Since 2017, during the second term of Hassan Rouhani’s presidency, Iran has seen several waves of protests rooted in political, social, and, most importantly, economic grievances. The latter have been reflected in the demographics of dissent. In the past three years, anti-regime unrest has not only been prevalent in the Islamic Republic’s strongholds — such as the religiously conservative cities of Qom and Mashhad — but has also been driven by rural, working-class Iranians who make up the regime’s core base of support. The COVID-19 pandemic has put even more pressure on Iran’s ailing economy, which was already at breaking point as a result of international sanctions, domestic mismanagement, and rampant corruption.
There is growing concern about post-pandemic fallout on Iran’s streets, with there being every indication that unrest will continue to grow, and even accelerate, as a result of the human and economic cost of the coronavirus, as even regime insiders concede. Speaking about the economic consequences of the pandemic, Ahmad Naderi, a conservative parliamentarian for Tehran, said the collapse of the Iranian stock market will trigger “riots bigger than [in] 2017 and 2019, and certainly bigger than [in the] last decade.” Similarly, on May 9, former “reformist” President Mohammad Khatami warned that Iranian “people are dissatisfied with the current situation” and that this could spark a “gradual increase in violent protests” that the regime would “respond to with violence.” Khatami highlighted that any future “cycle of violence” would be more intense than in the past.
Until now, the regime’s coercive apparatus has had both the capacity and the willingness of its members to successfully suppress anti-regime unrest, as in November 2019, when 1,500 civilians were killed by Iran’s security forces, according to Reuters. But has COVID-19 changed this balance? To what extent has the coronavirus affected the ability of the regime’s coercive apparatus to suppress future protests? What impact, if any, has the pandemic had on the regime’s security capacity? Will the public health and economic consequences of the virus alter the security forces’ willingness to open fire on protesters?
Iran’s security forces: Capacity and willingness
Iran’s security forces consist of several organizations, including the police, the Basij civil militia, and the Islamic Revolutionary Guard Corps (IRGC). Iran’s police force (or NAJA) is the first line of defense in maintaining the regime’s security and political order. Under the control of the Interior Ministry, NAJA’s operational (Emdad) and special forces (NOPO) units are responsible for controlling protests. NAJA has 300,000 personnel — half of whom are conscripts — working across different specialties.
The regime’s second line of defense is the Basij, which operates as a civilian militia under the IRGC. The Basij is made up of hundreds of thousands of Iranians divided into four main ranks: regular, active, cadre, and special. The most ideologically devout members are in the cadre and special units, numbering in total around 100,000 recruits who are paid and are one of the regime’s tools of suppression during mass unrest.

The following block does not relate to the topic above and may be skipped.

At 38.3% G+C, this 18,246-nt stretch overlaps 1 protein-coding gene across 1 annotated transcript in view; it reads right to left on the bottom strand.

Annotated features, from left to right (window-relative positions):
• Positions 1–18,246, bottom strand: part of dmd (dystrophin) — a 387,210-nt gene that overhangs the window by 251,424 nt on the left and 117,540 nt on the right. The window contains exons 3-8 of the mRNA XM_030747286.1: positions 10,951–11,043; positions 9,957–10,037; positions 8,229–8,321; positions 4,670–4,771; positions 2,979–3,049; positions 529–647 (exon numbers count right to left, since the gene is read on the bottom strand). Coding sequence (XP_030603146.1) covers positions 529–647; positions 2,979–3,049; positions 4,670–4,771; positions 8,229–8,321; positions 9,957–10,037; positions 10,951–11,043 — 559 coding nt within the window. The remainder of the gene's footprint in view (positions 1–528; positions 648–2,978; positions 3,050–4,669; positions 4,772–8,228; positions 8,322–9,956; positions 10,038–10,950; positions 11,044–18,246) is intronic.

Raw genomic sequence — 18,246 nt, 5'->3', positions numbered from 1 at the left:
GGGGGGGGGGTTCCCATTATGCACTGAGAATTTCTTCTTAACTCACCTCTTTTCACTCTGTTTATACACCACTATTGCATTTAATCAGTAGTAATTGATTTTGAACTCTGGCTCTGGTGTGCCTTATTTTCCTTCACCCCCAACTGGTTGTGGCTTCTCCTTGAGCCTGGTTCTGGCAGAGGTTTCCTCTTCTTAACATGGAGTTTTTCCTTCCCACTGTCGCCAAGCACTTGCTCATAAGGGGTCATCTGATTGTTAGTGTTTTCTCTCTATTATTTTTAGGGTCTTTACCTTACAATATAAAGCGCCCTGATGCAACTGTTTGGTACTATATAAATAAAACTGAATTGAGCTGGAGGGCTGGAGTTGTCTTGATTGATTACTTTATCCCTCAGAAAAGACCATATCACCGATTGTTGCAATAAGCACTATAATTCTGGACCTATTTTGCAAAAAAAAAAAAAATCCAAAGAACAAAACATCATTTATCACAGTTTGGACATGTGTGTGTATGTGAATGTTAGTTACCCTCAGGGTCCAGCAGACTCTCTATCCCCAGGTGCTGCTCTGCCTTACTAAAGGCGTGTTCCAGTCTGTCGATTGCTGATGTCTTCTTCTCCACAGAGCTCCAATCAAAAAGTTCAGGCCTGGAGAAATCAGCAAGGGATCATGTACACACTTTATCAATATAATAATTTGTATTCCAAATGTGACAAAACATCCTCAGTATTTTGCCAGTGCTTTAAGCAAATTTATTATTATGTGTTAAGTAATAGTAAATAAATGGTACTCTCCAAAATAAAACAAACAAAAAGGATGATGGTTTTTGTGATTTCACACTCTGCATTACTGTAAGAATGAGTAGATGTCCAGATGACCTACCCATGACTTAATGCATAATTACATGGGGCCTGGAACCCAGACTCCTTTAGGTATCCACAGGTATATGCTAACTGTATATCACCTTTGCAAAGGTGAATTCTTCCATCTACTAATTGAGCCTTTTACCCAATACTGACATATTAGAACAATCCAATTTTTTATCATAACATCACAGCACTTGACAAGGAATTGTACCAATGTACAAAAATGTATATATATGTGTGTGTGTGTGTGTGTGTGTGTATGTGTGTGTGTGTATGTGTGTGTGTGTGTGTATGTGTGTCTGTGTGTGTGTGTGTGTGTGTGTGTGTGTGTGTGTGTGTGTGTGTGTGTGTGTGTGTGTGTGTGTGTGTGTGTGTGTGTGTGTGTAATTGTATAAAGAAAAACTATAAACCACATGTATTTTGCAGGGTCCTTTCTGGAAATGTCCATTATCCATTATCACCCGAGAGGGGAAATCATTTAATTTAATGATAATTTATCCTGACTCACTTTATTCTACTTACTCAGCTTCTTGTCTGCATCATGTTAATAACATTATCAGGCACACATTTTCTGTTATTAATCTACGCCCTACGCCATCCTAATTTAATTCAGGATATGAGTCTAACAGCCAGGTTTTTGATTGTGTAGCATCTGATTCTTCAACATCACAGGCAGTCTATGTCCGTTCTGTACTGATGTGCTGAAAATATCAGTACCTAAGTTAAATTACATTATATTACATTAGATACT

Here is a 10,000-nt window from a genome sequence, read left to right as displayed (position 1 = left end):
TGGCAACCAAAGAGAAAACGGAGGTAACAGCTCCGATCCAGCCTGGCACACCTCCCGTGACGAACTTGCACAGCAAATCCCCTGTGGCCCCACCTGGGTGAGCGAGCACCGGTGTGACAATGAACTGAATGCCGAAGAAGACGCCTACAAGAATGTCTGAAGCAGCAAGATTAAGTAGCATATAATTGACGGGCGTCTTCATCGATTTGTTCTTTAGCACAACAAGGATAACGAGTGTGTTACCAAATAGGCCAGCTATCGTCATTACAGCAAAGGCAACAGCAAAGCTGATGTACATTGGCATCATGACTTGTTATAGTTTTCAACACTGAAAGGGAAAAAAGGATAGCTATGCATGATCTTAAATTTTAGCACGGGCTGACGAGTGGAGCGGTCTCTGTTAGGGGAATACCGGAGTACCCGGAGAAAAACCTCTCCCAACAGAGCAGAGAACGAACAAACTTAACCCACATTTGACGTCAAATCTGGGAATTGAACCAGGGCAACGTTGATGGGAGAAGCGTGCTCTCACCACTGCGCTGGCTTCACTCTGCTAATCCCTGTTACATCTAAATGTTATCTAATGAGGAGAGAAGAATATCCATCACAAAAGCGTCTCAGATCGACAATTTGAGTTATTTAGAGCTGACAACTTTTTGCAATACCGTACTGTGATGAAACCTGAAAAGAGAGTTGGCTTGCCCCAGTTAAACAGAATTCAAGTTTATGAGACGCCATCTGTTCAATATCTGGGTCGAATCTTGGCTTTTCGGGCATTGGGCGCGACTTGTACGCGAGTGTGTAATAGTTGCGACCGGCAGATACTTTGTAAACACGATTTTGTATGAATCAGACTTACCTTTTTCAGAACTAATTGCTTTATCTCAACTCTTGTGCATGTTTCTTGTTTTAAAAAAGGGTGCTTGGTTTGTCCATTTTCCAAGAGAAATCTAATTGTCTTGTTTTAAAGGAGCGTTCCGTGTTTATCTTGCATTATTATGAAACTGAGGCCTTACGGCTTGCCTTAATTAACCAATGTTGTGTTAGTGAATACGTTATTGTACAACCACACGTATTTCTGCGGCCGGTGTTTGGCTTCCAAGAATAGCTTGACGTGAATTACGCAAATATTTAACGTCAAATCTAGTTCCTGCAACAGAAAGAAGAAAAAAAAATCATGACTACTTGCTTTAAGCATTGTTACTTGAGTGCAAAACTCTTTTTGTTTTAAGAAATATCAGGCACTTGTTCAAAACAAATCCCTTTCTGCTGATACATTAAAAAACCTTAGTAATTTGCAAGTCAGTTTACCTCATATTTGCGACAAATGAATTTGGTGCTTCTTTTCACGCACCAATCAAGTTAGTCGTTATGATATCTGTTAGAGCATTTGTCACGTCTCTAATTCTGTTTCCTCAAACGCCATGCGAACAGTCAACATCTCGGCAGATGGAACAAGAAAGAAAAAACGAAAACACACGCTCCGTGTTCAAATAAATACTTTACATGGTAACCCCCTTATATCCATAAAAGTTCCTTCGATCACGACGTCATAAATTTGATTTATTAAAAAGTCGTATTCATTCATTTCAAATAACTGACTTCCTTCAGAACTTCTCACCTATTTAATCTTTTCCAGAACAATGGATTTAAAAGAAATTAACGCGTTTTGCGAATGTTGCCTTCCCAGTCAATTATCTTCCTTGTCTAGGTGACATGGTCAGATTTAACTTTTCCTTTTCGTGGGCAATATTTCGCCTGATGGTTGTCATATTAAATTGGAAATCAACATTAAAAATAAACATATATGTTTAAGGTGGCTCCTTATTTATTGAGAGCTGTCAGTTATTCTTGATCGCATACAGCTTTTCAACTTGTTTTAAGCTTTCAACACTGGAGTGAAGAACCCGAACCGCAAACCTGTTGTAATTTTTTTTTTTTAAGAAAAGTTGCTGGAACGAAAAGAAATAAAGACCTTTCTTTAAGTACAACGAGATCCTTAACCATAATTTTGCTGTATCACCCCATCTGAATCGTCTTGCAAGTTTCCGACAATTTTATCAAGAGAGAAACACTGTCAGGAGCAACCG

The Basij in each province operates under the command of the IRGC’s provincial units (sepah-e astani), which were created in 2008-09 to streamline coordination. The goal of the provincial IRGC is to confront and neutralize both soft and hard threats to the regime, which range from un-Islamic “cultural invasions” to mass protests. During times of unrest, all members of the Basij are deployed by the IRGC provincial guards to suppress protests. Every provincial guard unit has a security brigade (yegan-e amniat), which consists mostly of Basij members. These brigades form part of the IRGC personnel and act as the second layer of defense against mass uprising. Although there are no official statistics, the provincial guard units are thought to have around 15,000 members in total.
If all of these forces fail to neutralize and control unrest on the streets, the IRGC’s ground forces will enter the scene, as was the case in November 2019 in Mahshahr, where it sealed off the city and killed demonstrators. The IRGC will only deploy all of its forces to the streets if the security level increases to red, with the regime on the verge of collapse.
The Islamic Republic’s success in neutralizing anti-regime unrest has in large part been dependent on the willingness of its security forces to suppress and open fire on protesters. This was demonstrated during the November 2019 protests, which saw up to 1,500 civilians killed in less than two weeks. This willingness has been achieved through an extensive indoctrination system. As part of their entry to, and service in, Iran’s security and military apparatus, all recruits — as well as their families — undergo ideological indoctrination and are taught to uphold the regime at all costs. For example, the internal training manuals used by the IRGC to radicalize members refer to Iranians who rebel against the regime as enemies of Islam who must be killed, using religious scripture to justify this. Indoctrination was accelerated in the last two decades after it became clear that the second generation of guardsmen, who joined after the end of the Iran-Iraq war in 1988, were less zealous than the first and were driven more by financial interests. This has paid dividends for the regime, exemplified by the third and present generation’s willingness to violently crush unrest in 2009, 2017-18, and 2019.